The original pagoda that stood at the same site was dubbed the Wooden Pagoda, and was built in 860 AD during the Tang dynasty (618-907). The pagoda's present form of brick and wood dates to 1045 AD during the reign of Emperor Renzong (1022–1063) of the Song dynasty (960-1279), and was renovated and restored in the Yuan, Ming, and Qing dynasties. It was formerly part of the Tianning Monastery, and although the latter no longer exists, the pagoda has been well preserved since the 11th century. In 1966 the pagoda was damaged in an earthquake, but immediate repairs have kept it standing and open to the public.
The brick base and structure of the 42 m (137 ft) tall pagoda ends after the 4th floor, as the rest of its height from the 5th floor up is purely wooden construction. It features a total of nine stories with nine wooden tiers of eaves encircling the octagonal frame of the pagoda. In the center of the pagoda stands a large column, a feature of Chinese architecture in pagodas that was discontinued sometime after the Song and Yuan periods. Built a decade later in 1055, the Liaodi Pagoda (China's tallest pre-modern pagoda) also features an inner column, in the shape of another pagoda. Within the interior of the Lingxiao Pagoda, a wooden staircase leads up to the 4th floor. The pagoda is also crowned with a cast iron spire.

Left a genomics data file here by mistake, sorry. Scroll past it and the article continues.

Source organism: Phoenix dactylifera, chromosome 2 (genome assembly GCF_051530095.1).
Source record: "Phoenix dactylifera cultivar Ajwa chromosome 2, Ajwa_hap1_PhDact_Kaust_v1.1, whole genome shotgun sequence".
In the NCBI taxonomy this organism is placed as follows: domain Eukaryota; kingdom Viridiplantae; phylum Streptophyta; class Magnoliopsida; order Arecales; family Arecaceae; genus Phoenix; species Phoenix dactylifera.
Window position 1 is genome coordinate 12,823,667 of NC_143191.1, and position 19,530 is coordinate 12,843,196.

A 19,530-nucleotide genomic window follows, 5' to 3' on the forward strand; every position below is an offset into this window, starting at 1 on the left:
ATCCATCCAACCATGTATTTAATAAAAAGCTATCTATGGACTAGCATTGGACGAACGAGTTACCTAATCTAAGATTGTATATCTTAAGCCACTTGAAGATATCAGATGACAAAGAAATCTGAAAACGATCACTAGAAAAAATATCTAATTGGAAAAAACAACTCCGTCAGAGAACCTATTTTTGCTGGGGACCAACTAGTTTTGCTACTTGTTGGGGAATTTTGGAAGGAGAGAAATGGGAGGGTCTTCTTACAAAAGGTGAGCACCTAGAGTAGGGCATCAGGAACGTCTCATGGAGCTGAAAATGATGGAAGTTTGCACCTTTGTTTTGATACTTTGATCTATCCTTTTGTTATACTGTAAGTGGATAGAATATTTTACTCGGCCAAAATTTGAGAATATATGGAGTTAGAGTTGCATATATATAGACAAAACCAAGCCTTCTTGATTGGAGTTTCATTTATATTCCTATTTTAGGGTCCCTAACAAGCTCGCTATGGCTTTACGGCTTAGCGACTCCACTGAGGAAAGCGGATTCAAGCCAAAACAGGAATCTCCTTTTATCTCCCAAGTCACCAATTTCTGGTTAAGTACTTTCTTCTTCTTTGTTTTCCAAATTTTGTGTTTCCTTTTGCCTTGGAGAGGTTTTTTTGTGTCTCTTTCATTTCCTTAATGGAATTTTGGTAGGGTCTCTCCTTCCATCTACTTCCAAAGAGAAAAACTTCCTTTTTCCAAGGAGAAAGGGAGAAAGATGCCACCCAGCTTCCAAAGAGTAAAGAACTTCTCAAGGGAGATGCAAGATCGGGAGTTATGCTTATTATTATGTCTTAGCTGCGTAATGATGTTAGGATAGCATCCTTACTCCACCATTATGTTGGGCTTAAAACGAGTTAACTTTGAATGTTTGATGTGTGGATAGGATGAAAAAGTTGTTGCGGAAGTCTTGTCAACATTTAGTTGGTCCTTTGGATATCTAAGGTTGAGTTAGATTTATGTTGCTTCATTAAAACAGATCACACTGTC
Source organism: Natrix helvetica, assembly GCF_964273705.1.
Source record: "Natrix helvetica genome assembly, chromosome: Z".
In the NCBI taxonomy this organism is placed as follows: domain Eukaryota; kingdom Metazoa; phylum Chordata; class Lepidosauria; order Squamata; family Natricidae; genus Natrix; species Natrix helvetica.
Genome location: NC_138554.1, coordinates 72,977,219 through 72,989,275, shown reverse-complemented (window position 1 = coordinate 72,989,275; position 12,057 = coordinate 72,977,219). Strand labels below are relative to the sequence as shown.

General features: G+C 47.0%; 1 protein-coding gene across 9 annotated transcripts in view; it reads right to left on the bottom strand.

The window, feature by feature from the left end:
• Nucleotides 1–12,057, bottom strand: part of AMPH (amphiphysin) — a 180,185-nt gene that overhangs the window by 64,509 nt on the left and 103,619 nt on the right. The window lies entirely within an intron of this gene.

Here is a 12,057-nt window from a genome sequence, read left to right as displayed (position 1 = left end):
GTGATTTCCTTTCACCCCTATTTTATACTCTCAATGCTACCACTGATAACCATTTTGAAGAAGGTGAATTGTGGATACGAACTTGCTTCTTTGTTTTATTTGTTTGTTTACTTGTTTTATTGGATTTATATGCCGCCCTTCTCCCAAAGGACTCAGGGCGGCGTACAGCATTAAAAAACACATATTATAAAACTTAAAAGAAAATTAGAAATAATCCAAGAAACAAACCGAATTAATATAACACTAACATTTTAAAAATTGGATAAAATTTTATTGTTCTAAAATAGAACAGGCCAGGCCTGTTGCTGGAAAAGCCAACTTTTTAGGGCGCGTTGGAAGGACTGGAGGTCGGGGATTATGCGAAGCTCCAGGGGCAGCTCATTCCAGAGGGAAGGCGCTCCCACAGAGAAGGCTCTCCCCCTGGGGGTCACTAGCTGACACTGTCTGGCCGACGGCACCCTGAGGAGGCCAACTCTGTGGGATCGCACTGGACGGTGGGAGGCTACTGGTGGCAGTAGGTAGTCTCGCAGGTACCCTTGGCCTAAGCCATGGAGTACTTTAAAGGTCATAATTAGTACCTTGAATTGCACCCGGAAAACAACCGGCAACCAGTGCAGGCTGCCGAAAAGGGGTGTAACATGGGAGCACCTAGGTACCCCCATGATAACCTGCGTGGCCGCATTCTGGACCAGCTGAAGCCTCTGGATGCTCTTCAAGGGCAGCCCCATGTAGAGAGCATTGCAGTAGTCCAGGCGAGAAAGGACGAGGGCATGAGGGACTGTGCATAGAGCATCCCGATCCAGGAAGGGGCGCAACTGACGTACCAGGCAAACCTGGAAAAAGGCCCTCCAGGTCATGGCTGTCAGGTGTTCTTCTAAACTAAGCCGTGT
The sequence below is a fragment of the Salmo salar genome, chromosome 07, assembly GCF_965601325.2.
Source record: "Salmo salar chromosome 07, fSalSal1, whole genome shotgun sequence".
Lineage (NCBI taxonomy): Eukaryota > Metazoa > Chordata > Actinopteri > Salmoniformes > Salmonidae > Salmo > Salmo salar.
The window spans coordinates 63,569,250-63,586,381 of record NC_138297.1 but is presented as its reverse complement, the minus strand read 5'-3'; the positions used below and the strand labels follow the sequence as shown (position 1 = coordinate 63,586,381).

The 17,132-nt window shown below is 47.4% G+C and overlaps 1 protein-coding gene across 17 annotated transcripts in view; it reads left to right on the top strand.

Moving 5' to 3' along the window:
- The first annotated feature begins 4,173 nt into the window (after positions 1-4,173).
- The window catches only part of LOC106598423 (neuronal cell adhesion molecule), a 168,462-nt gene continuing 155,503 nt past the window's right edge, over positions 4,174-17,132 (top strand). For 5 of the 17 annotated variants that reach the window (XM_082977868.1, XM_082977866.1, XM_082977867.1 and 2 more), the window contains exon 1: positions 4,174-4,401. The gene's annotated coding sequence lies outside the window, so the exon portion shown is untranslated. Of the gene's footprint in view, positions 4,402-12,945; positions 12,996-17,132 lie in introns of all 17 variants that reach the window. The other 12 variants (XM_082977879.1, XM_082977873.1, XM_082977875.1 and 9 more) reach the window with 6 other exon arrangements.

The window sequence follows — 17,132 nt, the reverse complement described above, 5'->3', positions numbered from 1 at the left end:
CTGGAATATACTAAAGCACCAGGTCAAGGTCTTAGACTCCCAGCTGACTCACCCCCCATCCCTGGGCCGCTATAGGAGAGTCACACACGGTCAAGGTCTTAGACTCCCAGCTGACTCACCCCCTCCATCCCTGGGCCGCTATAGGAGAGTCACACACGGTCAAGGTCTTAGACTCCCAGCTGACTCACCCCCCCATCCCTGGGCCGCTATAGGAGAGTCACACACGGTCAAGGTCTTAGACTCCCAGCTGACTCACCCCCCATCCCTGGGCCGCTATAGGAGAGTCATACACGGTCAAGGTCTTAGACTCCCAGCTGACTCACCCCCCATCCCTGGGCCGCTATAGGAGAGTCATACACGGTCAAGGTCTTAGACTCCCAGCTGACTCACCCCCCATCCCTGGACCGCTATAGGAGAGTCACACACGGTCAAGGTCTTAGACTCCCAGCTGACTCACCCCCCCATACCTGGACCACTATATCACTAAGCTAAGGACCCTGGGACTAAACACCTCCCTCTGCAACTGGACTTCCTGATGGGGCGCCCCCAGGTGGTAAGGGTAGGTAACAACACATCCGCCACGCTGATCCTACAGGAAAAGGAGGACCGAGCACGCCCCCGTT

- Xu (2007), 146.
- Xu Xiaoying, ed. Zhongguo Guta Zaoxing. Beijing: Chinese Forest Press, 2007.
|Wikimedia Commons has media related to Lingxiao Pagoda.|
|This article about a building or structure in China is a stub. You can help Wikipedia by expanding it.|